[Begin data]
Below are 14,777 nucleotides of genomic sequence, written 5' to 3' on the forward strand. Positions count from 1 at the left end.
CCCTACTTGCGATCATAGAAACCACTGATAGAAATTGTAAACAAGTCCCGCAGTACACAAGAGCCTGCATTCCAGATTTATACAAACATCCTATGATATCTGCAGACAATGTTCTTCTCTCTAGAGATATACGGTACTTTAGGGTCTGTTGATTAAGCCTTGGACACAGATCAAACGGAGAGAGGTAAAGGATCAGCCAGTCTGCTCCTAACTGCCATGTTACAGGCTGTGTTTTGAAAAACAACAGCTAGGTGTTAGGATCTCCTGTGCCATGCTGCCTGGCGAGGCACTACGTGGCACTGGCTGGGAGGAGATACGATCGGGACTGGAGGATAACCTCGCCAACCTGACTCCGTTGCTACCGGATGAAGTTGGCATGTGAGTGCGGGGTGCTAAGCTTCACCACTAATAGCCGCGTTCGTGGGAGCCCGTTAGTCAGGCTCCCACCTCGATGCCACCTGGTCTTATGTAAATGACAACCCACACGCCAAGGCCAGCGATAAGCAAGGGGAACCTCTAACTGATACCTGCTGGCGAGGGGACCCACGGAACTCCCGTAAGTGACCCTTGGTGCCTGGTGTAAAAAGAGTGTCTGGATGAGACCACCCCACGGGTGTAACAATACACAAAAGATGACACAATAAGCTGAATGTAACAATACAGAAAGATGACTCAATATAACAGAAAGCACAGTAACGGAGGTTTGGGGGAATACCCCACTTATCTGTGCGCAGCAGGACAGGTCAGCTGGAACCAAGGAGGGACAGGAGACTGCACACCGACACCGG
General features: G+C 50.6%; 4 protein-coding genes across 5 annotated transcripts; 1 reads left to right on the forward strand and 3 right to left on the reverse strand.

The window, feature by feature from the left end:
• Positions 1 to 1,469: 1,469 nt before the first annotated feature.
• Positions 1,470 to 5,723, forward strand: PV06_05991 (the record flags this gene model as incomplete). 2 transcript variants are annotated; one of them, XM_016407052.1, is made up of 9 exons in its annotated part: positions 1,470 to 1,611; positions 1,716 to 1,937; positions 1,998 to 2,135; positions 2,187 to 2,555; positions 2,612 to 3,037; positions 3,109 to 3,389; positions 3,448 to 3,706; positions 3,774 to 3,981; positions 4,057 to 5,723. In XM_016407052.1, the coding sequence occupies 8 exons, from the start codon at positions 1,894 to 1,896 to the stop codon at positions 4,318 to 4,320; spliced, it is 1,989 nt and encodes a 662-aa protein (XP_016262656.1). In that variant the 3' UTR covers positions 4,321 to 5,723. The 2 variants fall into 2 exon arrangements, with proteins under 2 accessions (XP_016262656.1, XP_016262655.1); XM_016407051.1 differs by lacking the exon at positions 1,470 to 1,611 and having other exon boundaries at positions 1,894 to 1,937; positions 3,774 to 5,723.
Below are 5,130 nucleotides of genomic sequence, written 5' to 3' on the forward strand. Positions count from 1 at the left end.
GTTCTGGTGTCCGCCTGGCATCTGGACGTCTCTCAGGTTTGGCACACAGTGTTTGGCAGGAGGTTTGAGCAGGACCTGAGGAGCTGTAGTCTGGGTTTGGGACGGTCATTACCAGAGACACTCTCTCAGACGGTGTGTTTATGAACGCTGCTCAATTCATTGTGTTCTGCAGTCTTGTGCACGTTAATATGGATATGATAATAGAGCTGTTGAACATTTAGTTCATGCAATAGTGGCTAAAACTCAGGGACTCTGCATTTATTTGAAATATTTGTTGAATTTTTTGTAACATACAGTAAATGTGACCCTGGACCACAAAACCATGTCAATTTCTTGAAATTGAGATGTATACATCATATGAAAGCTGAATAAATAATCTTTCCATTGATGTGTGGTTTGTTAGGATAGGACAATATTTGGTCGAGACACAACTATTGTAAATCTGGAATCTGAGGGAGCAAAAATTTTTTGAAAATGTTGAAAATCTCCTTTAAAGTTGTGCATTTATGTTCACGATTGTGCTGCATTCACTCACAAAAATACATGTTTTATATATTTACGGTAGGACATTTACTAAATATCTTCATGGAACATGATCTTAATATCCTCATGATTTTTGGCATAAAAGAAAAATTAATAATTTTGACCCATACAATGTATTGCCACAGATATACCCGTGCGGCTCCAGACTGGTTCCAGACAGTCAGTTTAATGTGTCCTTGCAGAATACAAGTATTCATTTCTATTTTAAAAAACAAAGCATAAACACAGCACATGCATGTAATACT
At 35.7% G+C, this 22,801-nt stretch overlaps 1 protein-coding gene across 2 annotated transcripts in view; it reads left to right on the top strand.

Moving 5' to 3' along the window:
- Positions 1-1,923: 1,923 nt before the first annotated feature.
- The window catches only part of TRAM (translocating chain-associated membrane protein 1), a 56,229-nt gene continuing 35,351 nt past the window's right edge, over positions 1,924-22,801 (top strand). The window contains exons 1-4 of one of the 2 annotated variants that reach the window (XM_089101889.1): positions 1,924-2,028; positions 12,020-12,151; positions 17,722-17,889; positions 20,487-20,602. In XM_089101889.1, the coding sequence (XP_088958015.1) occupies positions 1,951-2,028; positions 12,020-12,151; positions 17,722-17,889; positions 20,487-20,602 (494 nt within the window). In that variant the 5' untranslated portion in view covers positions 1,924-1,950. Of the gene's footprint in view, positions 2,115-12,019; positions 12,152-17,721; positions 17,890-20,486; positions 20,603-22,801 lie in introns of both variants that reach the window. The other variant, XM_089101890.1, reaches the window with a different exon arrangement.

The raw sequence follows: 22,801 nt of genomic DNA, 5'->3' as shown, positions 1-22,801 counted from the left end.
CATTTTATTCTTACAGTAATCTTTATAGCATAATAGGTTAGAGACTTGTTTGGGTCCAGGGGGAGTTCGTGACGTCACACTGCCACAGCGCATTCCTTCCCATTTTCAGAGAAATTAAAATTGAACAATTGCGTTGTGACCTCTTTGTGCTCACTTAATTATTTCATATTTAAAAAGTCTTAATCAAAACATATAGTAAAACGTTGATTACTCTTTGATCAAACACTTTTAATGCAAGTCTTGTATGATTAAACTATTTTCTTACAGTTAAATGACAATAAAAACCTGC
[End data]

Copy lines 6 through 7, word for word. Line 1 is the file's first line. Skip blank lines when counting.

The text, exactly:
• Positions 1,470 to 5,723, forward strand: PV06_05991 (the record flags this gene model as incomplete). 2 transcript variants are annotated; one of them, XM_016407052.1, is made up of 9 exons in its annotated part: positions 1,470 to 1,611; positions 1,716 to 1,937; positions 1,998 to 2,135; positions 2,187 to 2,555; positions 2,612 to 3,037; positions 3,109 to 3,389; positions 3,448 to 3,706; positions 3,774 to 3,981; positions 4,057 to 5,723. In XM_016407052.1, the coding sequence occupies 8 exons, from the start codon at positions 1,894 to 1,896 to the stop codon at positions 4,318 to 4,320; spliced, it is 1,989 nt and encodes a 662-aa protein (XP_016262656.1). In that variant the 3' UTR covers positions 4,321 to 5,723. The 2 variants fall into 2 exon arrangements, with proteins under 2 accessions (XP_016262656.1, XP_016262655.1); XM_016407051.1 differs by lacking the exon at positions 1,470 to 1,611 and having other exon boundaries at positions 1,894 to 1,937; positions 3,774 to 5,723.
Below are 5,130 nucleotides of genomic sequence, written 5' to 3' on the forward strand. Positions count from 1 at the left end.